A novel prevention method is to be introduced in country
The HIV pandemic has affected around 38 million people across the globe. In many countries the number of new infections is now declining, but cases continue to rise in Pakistan.
An estimated 190,000 people here are living with the HIV virus. In the midst of COVID-19, it’s easy to forget this pandemic though it has been with us since 1970.
The outbreak of Ratodero in 2019 in Pakistan highlighted how important it was to educate people about preventive methods to stop the spread of the virus.
With that in mind, a new method of HIV prevention is about to be introduced soon in the country.
“We are working on launching PrEP in Pakistan soon,” UNAIDS Country Office Director for Pakistan and Afghanistan Dr Maria Elena Borromeo, tells SAMAA Digital.
PrEP, which stands for pre-exposure prophylaxis, is a method for HIV prevention that is now being used increasingly around the world.
It targets people who don’t have HIV infection but have a high chance of contracting it. Those key populations in Pakistan include people who inject drugs, men who have sex with men, transgender people, and male and female sex workers.
Antiviral drugs tenofovir and emtricitabine, available as a single pill, need to be taken daily. This combination reduces the incidence of HIV as well as the rates of transmission of the virus.
PrEP has shown to work. It reduces the risk of getting HIV from sex by about 99% when taken as prescribed, according to the US Centres for Disease Control and Prevention.
“Although there is less information about how effective PrEP is among people who inject drugs, we do know that PrEP reduces the risk of getting HIV by at least 74%,” CDC guidelines add.
PrEP is considered safe. A few side effects such as diarrhea, nausea, headache, fatigue, and stomach pain have been reported in some people, but they don’t last long. It can also be used by pregnant and breastfeeding women.
Pre-exposure prophylaxis therapy can only be started if prescribed by a doctor. It is not used in the general population but for those people most at risk of contracting HIV.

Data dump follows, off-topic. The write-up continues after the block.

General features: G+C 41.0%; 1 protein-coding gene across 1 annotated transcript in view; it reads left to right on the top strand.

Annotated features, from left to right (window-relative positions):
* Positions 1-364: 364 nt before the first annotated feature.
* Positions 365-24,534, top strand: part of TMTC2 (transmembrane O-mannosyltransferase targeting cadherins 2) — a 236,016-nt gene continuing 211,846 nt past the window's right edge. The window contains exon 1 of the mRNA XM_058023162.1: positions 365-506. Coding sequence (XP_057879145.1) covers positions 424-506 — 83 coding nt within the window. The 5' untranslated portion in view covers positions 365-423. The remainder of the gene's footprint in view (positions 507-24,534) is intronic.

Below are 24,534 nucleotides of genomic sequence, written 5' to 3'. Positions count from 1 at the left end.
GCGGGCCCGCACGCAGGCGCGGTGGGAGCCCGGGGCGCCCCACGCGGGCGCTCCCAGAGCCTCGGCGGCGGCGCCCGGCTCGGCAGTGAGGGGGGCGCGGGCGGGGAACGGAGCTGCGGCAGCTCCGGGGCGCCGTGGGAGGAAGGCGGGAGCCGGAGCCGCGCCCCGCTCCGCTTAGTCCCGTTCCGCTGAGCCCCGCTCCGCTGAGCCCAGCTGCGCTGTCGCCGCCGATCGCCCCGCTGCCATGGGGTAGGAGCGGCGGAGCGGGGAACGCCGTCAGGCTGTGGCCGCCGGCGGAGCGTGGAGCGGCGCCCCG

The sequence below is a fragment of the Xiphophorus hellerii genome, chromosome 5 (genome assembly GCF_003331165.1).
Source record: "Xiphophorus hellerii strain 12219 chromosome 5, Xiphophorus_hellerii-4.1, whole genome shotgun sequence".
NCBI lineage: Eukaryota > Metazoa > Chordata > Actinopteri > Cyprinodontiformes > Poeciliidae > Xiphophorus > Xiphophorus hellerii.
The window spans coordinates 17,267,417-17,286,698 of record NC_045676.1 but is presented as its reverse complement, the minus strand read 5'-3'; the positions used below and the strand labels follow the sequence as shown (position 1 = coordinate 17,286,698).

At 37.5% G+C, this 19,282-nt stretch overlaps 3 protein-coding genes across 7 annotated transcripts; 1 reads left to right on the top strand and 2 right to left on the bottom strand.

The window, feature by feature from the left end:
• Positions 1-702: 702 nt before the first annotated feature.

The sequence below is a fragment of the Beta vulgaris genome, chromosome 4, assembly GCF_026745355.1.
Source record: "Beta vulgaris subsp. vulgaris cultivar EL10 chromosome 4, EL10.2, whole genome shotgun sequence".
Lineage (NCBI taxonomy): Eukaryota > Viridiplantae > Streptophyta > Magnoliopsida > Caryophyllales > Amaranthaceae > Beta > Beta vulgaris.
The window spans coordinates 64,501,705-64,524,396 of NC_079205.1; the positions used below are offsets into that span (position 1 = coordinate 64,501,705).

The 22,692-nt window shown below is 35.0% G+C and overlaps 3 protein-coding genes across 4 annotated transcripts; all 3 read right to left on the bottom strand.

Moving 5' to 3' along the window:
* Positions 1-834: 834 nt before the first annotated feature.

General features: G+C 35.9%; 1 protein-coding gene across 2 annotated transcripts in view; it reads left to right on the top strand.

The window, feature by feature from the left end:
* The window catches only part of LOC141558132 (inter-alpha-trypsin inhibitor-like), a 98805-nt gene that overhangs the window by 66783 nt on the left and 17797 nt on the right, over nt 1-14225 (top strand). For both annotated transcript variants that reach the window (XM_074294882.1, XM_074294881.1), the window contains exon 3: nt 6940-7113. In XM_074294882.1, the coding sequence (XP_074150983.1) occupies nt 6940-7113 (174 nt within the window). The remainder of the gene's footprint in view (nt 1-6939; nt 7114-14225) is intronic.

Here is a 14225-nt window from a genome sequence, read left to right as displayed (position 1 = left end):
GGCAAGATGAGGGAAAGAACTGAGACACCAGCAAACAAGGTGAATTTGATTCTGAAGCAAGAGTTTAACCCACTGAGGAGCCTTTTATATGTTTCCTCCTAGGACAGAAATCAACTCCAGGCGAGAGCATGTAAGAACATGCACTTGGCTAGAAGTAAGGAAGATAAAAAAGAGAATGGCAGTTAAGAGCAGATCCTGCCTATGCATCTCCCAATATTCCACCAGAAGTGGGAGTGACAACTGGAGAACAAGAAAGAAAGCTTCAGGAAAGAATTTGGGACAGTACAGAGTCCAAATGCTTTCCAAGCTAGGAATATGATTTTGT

If anyone feels they have already been exposed to HIV, they need to consider post-exposure prophylaxis (PEP), not PrEP.
An HIV test is mandatory before beginning PrEP to rule out HIV, as this drug regimen is only given to HIV-negative people. CDC says while on PrEP, you need to visit your doctor every three months. If the side effects become unbearable or one’s lifestyle changes so they’re no longer at risk of exposure they can stop the treatment.
Along with working on new preventive methods, the government is also ramping up the country’s HIV programme.
The Deputy National Coordinator Common Management Unit AIDS Dr Ayesha Isani said this during a media training workshop on the HIV response.
The plan is to ensure “universal health coverage for HIV prevention and referral to treatment at both community level and primary health care centres” said the AIDS national coordinator.
There are 49 antiretroviral therapy (ART) centres in the country which will be increased to 102.
Seventeen community based organisations (CBO) are working on ground to support the HIV response; the government aims to bring this number to 52.
When key populations are counselled about HIV by their own community members, they are more comfortable, said Dr Isani.
CBOs work on creating awareness about HIV prevention and treatment to bring about behavior change in the community. They educate the key populations about sexually transmitted infection (STI) symptoms and use of condoms. Counselling of families is also done through this method.
The impact of these interventions is gauged through the Integrated Behavioral and Biological Survey (IBBS). The last one was carried out between 2016 and 2017 and a sixth IBBS is due.
Only 44,758 of the estimated 0.19 million with HIV know their status. Around 54% of them, 24,362, are on ART.
There have been 6,800 AIDS-related deaths, which is concerning, says Dr Isani.
The government intends to reduce HIV-related stigma and discrimination, which is one of the biggest barriers to diagnosis and treatment.
Like every other health programme, the provision of HIV services was adversely affected by the COVID-19 pandemic. Though progress was stalled, there was no disruption in treatment services, said Dr Isani.
“We started multi-month dispensing which helped greatly.”
This meant that medicines were dispensed every three months instead of monthly. Courier services were used to dispatch medicines and food supply. Healthcare staff was trained through virtual sessions.
“Now that the COVID-19 vaccine is here, we need to gear up our act and head out again,” said Dr Isani.